Photo by Diane AlancraigWithin a few days last week, a fearless listener could have taken in a wildly diverse and mostly wonderful panorama of new-music creativity and ended up the better for the effort. Just as a sample: At the County Museum’s Monday Evening Concert, the Parisii Quartet (from Paris, need I add) played music by the late Italian mystic and composer Giacinto Scelsi that centered entirely around the overtones generated by a single note. On Wednesday’s “Piano Spheres” concert at Pasadena’s Neighborhood Church, the treasurable Gloria Cheng-Cochran introduced a new work by Mark Applebaum that fairly seethed with notes notes notes, with accompanying program notes program notes program notes of comparable plenitude. At Tuesday’s “Green Umbrella” concert at the Japan America Theater, the extra ordinary percussionist Steven Schick played a work by Vinko Globokar that called for no instruments at all except the performer’s own body, banged upon, tapped and tickled in ways that, if described in detail, might resemble a page from the Kama Sutra. It was vastly different from the stageful of gadgetry that the nimble Evelyn Glennie had zoomed around to put over Roberto Sierra’s new percussion concerto, a far less interesting piece, at the Philharmonic the previous weekend. On Sunday, another visiting quartet, the Sine Nomine from Switzerland, made a name for itself at UCLA’s Schoenberg Hall with Bartók’s Third Quartet, 71 years old and perennially new.
To hear the Parisii (whose previous appearance here I somehow missed), I had to forgo Peter Serkin’s Music Center piano recital, which also included some alluring new works. Such luxury (or agony) of choice speaks well for the level of musical activity in these parts, while also calling out for some kind of cultural traffic cop. How do I choose, this coming Friday, among the Philharmonic program (with Radu Lupu at the piano and new music by Stephen Hartke), the L.A. Chamber Orchestra (with Bartók’s Sonata for Two Pianos and Percussion) and the Orlando Consort singing medieval music at one of the Da Camera Society’s “Historic Sites”?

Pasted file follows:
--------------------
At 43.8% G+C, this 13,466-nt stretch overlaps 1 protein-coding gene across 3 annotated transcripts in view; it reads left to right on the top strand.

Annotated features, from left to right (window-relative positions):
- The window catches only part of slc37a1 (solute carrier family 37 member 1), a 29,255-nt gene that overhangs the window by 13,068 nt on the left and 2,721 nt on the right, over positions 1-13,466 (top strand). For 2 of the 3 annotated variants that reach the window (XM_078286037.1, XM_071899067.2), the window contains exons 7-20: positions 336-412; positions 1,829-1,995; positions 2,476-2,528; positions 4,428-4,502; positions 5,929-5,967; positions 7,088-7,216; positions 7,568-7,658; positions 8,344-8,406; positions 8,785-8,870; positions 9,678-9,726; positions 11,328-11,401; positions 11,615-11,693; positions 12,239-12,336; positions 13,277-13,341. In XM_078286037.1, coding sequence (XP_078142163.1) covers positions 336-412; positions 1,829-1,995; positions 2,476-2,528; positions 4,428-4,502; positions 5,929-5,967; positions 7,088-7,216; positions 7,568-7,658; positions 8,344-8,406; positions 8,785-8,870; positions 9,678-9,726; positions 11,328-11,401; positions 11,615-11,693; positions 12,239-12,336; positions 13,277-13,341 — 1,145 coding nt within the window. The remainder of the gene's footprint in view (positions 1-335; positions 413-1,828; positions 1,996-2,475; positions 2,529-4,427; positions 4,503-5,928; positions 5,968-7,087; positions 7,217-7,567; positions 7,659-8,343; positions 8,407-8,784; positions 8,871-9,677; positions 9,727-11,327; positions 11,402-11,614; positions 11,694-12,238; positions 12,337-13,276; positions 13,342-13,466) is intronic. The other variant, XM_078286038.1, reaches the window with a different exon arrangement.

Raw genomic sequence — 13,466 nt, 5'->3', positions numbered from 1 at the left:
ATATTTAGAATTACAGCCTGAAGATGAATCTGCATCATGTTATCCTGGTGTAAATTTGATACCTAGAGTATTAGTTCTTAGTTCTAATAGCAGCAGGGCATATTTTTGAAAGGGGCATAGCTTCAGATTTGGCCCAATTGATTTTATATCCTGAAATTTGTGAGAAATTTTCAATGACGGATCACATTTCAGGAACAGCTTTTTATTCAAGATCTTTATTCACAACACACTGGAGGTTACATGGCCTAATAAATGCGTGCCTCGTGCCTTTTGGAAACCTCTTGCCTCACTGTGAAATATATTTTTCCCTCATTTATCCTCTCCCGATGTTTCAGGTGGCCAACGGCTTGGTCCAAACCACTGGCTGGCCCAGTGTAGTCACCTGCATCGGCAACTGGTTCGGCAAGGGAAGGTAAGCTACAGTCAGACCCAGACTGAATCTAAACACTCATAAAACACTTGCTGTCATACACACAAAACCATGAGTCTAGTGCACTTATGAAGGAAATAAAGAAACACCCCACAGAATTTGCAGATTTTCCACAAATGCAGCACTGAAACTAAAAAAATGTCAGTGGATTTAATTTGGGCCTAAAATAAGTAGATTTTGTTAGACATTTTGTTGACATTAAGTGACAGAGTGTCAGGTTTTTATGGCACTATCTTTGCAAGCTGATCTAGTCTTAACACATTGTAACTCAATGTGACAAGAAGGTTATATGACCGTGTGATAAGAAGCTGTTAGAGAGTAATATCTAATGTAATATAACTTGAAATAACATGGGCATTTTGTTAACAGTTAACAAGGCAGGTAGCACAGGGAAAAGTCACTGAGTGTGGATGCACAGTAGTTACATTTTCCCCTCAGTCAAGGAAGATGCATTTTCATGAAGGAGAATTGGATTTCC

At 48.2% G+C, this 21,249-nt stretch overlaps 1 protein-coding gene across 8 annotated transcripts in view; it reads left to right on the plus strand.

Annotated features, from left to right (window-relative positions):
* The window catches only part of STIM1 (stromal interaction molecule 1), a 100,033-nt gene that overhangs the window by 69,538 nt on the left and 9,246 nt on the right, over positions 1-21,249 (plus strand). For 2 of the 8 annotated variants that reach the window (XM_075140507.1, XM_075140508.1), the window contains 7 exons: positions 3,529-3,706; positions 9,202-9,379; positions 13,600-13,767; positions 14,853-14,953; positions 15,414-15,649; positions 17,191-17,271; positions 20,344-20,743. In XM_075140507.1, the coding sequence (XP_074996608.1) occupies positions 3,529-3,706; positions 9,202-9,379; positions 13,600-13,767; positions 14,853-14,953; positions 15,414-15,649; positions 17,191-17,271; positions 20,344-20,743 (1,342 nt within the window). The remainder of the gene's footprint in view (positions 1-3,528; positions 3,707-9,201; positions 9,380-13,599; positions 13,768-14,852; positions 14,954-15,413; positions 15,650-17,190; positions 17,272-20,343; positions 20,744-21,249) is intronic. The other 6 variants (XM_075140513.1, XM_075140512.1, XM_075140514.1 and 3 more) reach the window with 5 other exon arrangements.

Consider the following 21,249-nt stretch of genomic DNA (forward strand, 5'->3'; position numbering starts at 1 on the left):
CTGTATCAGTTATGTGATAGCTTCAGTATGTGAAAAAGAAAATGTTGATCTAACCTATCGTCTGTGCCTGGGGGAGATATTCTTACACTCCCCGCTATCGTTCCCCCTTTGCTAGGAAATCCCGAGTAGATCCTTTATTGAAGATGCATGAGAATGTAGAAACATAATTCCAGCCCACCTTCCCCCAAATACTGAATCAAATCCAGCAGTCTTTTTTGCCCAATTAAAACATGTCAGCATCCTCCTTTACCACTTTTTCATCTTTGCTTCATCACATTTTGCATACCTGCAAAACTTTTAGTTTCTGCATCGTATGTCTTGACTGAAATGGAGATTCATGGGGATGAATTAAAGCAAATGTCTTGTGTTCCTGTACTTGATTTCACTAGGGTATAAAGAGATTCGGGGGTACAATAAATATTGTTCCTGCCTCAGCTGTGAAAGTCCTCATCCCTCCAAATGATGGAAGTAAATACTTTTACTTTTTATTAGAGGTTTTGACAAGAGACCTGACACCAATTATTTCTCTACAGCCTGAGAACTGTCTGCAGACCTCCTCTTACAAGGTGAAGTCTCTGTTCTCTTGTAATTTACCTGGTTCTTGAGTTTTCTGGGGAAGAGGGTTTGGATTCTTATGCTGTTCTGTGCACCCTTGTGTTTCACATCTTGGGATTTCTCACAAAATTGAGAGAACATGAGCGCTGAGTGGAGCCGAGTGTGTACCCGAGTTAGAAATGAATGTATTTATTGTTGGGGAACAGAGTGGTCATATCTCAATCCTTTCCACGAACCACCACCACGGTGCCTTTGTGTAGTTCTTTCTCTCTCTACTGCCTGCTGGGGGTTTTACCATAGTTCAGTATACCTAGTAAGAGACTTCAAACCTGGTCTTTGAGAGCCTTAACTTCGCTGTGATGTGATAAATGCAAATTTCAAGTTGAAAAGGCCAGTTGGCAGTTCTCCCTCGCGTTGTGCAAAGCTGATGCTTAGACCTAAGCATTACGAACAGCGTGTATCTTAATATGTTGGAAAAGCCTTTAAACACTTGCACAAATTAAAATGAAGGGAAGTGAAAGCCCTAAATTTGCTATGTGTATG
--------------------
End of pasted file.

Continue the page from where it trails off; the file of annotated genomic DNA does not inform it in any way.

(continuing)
The Parisii, who belong to that rarefied fellowship of take-no-prisoners new-music evangelists whose ranks also list the Kronos and Arditti, began with Alfred Schnittke’s Third Quartet, which locks its players into intricate argumentation about the past of music and its ongoing relevance. Beethoven’s Grosse Fuge is the matter of dispute, along with a passage that could be the cadence formula from a Renaissance motet and something else in rollicking triplets possibly out of one of Mendelssohn’s lower drawers. The Beethoven hurls out its bitter challenge, which must have terrified listeners in the 1820s and still can today; in Schnittke’s hands the fragment from the Grosse Fuge twists and turns, and gradually oozes into the contemporary (1983) harmonic language that Beethoven probably foresaw all along; the result is both funny and wise. The recorded Kronos performance, rough-edged and somewhat boisterous, tells us about the humor of the piece, but I also liked the wisdom in the smoother, more elegant Parisii version.